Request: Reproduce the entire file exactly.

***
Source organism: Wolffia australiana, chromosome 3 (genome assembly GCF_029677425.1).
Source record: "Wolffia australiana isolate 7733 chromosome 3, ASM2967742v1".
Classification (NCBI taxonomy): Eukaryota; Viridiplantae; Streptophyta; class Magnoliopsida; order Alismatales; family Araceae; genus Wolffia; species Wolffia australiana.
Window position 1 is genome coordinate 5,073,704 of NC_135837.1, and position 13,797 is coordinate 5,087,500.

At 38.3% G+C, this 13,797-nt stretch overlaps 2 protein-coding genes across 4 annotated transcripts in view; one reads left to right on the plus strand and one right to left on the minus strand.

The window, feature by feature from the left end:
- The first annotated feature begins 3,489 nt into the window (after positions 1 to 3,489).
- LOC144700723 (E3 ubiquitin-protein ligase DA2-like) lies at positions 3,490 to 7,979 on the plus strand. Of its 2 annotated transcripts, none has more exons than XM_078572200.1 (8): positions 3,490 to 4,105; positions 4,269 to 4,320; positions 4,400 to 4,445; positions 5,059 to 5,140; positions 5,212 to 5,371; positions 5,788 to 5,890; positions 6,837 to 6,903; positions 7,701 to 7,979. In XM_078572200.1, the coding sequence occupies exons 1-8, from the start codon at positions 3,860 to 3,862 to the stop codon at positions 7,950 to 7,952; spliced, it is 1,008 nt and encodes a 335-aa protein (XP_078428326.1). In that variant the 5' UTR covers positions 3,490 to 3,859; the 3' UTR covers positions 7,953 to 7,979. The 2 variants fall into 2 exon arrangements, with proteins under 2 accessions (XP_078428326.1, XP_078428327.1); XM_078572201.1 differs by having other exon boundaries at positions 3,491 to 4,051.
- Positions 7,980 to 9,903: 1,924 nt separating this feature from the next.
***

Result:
Source organism: Wolffia australiana, chromosome 3 (genome assembly GCF_029677425.1).
Source record: "Wolffia australiana isolate 7733 chromosome 3, ASM2967742v1".
Classification (NCBI taxonomy): Eukaryota; Viridiplantae; Streptophyta; class Magnoliopsida; order Alismatales; family Araceae; genus Wolffia; species Wolffia australiana.
Window position 1 is genome coordinate 5,073,704 of NC_135837.1, and position 13,797 is coordinate 5,087,500.

At 38.3% G+C, this 13,797-nt stretch overlaps 2 protein-coding genes across 4 annotated transcripts in view; one reads left to right on the plus strand and one right to left on the minus strand.

The window, feature by feature from the left end:
- The first annotated feature begins 3,489 nt into the window (after positions 1 to 3,489).
- LOC144700723 (E3 ubiquitin-protein ligase DA2-like) lies at positions 3,490 to 7,979 on the plus strand. Of its 2 annotated transcripts, none has more exons than XM_078572200.1 (8): positions 3,490 to 4,105; positions 4,269 to 4,320; positions 4,400 to 4,445; positions 5,059 to 5,140; positions 5,212 to 5,371; positions 5,788 to 5,890; positions 6,837 to 6,903; positions 7,701 to 7,979. In XM_078572200.1, the coding sequence occupies exons 1-8, from the start codon at positions 3,860 to 3,862 to the stop codon at positions 7,950 to 7,952; spliced, it is 1,008 nt and encodes a 335-aa protein (XP_078428326.1). In that variant the 5' UTR covers positions 3,490 to 3,859; the 3' UTR covers positions 7,953 to 7,979. The 2 variants fall into 2 exon arrangements, with proteins under 2 accessions (XP_078428326.1, XP_078428327.1); XM_078572201.1 differs by having other exon boundaries at positions 3,491 to 4,051.
- Positions 7,980 to 9,903: 1,924 nt separating this feature from the next.